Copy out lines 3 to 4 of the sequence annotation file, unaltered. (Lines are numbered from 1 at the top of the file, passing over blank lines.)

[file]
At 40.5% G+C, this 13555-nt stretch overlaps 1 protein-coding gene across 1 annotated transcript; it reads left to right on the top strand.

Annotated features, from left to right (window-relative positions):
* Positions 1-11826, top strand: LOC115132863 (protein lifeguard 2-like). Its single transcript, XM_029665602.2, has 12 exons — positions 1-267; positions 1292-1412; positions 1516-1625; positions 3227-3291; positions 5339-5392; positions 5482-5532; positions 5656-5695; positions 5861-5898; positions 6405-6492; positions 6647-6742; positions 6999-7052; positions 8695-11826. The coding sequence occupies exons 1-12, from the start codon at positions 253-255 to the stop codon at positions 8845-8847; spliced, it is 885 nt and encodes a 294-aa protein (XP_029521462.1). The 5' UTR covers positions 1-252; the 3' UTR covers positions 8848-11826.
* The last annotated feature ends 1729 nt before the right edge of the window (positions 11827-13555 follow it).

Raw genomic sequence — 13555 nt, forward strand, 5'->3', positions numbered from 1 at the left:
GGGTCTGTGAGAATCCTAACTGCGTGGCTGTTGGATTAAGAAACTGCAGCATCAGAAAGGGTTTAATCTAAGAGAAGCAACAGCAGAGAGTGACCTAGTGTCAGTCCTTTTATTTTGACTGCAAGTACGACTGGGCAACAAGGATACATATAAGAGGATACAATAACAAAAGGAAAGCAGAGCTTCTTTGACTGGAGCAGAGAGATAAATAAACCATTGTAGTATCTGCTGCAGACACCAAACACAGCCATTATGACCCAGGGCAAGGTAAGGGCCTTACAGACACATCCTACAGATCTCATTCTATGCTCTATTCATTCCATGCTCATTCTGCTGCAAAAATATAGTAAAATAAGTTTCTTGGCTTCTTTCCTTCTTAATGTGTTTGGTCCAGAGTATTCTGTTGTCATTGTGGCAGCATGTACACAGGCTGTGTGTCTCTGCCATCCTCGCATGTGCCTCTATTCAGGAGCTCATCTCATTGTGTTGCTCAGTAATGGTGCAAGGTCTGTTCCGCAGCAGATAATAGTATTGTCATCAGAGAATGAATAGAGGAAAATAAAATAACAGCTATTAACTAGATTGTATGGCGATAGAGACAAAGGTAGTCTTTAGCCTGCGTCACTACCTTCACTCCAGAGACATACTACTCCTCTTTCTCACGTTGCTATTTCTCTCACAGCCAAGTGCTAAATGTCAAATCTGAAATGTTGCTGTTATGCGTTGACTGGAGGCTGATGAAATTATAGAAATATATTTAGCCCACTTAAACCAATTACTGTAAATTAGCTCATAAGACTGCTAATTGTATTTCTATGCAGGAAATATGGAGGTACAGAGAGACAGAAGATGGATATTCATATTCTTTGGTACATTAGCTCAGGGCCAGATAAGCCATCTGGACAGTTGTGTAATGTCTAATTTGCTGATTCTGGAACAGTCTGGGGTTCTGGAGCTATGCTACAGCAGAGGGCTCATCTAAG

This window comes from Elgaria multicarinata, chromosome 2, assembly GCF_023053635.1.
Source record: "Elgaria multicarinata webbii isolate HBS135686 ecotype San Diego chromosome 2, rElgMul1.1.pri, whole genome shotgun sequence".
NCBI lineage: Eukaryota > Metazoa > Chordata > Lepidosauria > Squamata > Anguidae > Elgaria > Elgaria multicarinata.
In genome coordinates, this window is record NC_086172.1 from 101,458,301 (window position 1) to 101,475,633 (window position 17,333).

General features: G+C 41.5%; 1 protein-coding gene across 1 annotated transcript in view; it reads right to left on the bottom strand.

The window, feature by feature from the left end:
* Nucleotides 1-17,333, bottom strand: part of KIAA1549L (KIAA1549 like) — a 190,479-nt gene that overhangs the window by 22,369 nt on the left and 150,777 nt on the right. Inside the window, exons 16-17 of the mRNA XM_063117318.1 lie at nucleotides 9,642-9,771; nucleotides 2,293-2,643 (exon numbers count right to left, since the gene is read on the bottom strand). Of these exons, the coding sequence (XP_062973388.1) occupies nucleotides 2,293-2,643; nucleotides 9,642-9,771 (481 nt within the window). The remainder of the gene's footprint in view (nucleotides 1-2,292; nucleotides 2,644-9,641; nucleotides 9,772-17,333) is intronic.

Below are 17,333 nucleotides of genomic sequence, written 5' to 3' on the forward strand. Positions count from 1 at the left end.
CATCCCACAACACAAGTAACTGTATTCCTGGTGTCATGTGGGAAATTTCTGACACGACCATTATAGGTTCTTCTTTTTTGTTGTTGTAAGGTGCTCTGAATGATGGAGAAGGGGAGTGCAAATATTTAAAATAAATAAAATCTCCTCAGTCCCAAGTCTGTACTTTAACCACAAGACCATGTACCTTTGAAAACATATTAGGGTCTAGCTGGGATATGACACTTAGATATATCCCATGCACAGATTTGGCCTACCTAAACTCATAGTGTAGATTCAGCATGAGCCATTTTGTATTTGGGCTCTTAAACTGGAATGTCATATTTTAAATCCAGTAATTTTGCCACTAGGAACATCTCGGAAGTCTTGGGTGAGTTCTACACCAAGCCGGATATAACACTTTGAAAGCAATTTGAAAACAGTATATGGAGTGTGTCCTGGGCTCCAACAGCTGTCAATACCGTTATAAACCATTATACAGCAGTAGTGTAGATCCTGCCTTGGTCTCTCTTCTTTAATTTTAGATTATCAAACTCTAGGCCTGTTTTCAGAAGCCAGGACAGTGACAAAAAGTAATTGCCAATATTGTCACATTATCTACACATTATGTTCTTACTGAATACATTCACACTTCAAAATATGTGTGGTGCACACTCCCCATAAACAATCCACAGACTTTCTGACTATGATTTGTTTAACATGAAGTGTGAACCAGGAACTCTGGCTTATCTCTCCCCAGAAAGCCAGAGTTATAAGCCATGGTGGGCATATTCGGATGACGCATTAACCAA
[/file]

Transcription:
* Positions 1-11826, top strand: LOC115132863 (protein lifeguard 2-like). Its single transcript, XM_029665602.2, has 12 exons — positions 1-267; positions 1292-1412; positions 1516-1625; positions 3227-3291; positions 5339-5392; positions 5482-5532; positions 5656-5695; positions 5861-5898; positions 6405-6492; positions 6647-6742; positions 6999-7052; positions 8695-11826. The coding sequence occupies exons 1-12, from the start codon at positions 253-255 to the stop codon at positions 8845-8847; spliced, it is 885 nt and encodes a 294-aa protein (XP_029521462.1). The 5' UTR covers positions 1-252; the 3' UTR covers positions 8848-11826.
* The last annotated feature ends 1729 nt before the right edge of the window (positions 11827-13555 follow it).